Cannabis is no addictive life-wrecker, Mary Ann Sieghart says.
But its illegality can draw young people into heroin use
It's official: cannabis wrecks lives. So says the Home Secretary. So says William Hague. And how does the Tory leader know? He saw the drug "wrecking the lives" of many of his fellow undergraduates at Oxford.
It is the sort of assertion that you tend to accept - unless you know otherwise. I was at the same university as William Hague, in the same year, studying the same subject. Most of the people I knew at that time smoked cannabis. None of their lives has been wrecked by the drug. Indeed, every single one of those friends has since prospered.
Several are now entrepreneurs, worth millions; there is a clutch of well-to-do barristers; an actor and a novelist who are both household names; several investment bankers, and more than a handful in the media. One or two are Tory MPs, but I won't mention their names. Most have children and lead enviably stable, professional lives.
Until our third year, drug-taking seemed to be a pretty harmless occupation. It livened up people's evenings and weekends, but did not affect their work. Then one of the dealers started selling heroin.
And suddenly a small group of otherwise lively, talented undergraduates fell under its spell. My brother and I, who had seen heroin destroy the lives of some London friends, became the most proselytising of preachers, trying to persuade others not to touch the stuff. We had only limited success.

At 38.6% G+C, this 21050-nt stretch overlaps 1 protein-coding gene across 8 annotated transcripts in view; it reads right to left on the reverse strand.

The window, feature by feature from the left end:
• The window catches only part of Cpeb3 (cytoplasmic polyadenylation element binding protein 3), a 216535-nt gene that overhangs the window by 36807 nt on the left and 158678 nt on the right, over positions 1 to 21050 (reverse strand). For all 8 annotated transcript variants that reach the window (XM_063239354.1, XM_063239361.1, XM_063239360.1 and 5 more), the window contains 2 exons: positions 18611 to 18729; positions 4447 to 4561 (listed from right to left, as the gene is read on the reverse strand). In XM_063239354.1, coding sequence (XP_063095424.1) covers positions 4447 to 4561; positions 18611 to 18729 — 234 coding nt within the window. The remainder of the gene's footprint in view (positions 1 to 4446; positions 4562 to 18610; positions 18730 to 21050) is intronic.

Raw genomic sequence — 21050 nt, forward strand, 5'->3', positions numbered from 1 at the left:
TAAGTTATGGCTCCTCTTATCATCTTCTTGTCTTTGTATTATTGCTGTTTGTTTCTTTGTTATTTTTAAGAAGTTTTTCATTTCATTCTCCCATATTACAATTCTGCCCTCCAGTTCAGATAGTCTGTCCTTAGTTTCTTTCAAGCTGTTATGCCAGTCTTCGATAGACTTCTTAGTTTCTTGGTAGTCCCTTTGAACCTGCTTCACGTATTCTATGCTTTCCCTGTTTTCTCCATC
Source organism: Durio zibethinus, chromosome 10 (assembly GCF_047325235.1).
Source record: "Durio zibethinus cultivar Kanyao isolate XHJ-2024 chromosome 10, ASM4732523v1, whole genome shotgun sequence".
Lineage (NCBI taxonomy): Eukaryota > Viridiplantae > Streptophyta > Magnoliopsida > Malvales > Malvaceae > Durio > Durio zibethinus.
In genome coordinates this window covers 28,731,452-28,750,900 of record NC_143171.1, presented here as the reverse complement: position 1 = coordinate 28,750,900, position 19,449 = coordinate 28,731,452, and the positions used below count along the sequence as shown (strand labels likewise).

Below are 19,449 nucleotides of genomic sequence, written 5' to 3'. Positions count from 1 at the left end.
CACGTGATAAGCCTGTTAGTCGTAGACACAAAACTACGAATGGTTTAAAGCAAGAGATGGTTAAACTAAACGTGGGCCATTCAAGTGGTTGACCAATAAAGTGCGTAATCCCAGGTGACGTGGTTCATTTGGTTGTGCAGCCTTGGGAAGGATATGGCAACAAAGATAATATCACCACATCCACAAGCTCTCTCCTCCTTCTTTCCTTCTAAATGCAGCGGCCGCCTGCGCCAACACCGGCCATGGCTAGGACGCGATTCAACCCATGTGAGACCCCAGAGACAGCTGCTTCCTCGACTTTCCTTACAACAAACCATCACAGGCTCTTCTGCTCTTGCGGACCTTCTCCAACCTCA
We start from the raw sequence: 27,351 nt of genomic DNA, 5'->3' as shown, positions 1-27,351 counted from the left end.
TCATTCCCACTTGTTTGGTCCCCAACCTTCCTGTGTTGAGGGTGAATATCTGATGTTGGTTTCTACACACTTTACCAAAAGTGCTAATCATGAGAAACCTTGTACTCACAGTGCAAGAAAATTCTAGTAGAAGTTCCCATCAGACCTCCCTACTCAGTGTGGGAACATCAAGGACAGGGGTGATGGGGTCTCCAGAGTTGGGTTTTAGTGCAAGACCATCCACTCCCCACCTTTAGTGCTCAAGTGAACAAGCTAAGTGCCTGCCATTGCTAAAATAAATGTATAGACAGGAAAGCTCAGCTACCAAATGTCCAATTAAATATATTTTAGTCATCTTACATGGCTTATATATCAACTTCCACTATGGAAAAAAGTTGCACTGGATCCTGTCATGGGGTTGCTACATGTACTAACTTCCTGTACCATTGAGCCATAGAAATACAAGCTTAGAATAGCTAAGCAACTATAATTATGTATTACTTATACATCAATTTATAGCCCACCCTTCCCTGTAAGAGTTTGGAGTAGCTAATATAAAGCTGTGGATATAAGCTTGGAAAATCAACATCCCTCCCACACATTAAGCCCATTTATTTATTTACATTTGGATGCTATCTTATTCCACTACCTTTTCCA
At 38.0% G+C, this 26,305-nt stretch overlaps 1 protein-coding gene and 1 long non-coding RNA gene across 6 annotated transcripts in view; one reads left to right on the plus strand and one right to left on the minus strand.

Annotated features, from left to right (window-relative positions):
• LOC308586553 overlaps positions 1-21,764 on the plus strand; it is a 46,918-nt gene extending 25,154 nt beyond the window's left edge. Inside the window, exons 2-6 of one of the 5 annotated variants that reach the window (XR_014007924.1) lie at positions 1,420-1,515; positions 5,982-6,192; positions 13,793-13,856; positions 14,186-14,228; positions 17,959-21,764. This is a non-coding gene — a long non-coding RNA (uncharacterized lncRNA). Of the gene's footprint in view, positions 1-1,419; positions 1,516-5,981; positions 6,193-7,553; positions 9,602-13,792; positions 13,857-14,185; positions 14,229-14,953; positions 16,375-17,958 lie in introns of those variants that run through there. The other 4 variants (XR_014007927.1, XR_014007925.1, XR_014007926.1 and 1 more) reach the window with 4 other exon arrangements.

Heroin is the really dangerous drug. One boy I knew died of an overdose. All but one of the rest gave it up, and now lead perfectly successful lives. (Oddly enough, so does the junkie.) But it took a chunk out of their early adult years, and left scars that will never completely fade.
This is the drug that undoubtedly wrecks lives. The only reason why some of my friends encountered it, though, was because they had to go to an underworld drug dealer in order to buy their relatively harmless cannabis. If anything acts as a gateway to dangerous drugs, it is the illegal status of pot.
This illegality also has a distorting effect on the picture that most people have of drug-takers. They encounter only the casualties, the equivalent of alcoholics: those who smoke cannabis in moderation and lead unwrecked lives are reluctant to advertise the fact because the law has criminalised them.
But, if Mr Hague had moved in different circles at Oxford, he would have discovered that "social" pot smokers, like social drinkers, are just normal, respectable and well-adjusted members of society - no different, indeed, from him.
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